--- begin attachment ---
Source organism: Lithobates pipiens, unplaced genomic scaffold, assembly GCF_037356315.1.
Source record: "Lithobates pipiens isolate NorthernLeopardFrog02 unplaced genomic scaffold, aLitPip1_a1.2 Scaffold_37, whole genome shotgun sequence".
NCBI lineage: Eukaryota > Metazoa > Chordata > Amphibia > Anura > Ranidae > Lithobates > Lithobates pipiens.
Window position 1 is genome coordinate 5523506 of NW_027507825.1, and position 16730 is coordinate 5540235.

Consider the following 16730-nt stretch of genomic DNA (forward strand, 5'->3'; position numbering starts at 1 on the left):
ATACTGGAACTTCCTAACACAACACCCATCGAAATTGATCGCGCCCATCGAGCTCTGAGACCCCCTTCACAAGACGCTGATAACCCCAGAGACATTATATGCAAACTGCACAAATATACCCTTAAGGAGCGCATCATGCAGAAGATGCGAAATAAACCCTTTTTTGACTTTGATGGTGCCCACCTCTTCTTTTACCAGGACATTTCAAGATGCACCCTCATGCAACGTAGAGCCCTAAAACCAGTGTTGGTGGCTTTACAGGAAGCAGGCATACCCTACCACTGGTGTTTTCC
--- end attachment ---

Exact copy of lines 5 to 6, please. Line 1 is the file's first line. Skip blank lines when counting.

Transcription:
Consider the following 16730-nt stretch of genomic DNA (forward strand, 5'->3'; position numbering starts at 1 on the left):
ATACTGGAACTTCCTAACACAACACCCATCGAAATTGATCGCGCCCATCGAGCTCTGAGACCCCCTTCACAAGACGCTGATAACCCCAGAGACATTATATGCAAACTGCACAAATATACCCTTAAGGAGCGCATCATGCAGAAGATGCGAAATAAACCCTTTTTTGACTTTGATGGTGCCCACCTCTTCTTTTACCAGGACATTTCAAGATGCACCCTCATGCAACGTAGAGCCCTAAAACCAGTGTTGGTGGCTTTACAGGAAGCAGGCATACCCTACCACTGGTGTTTTCC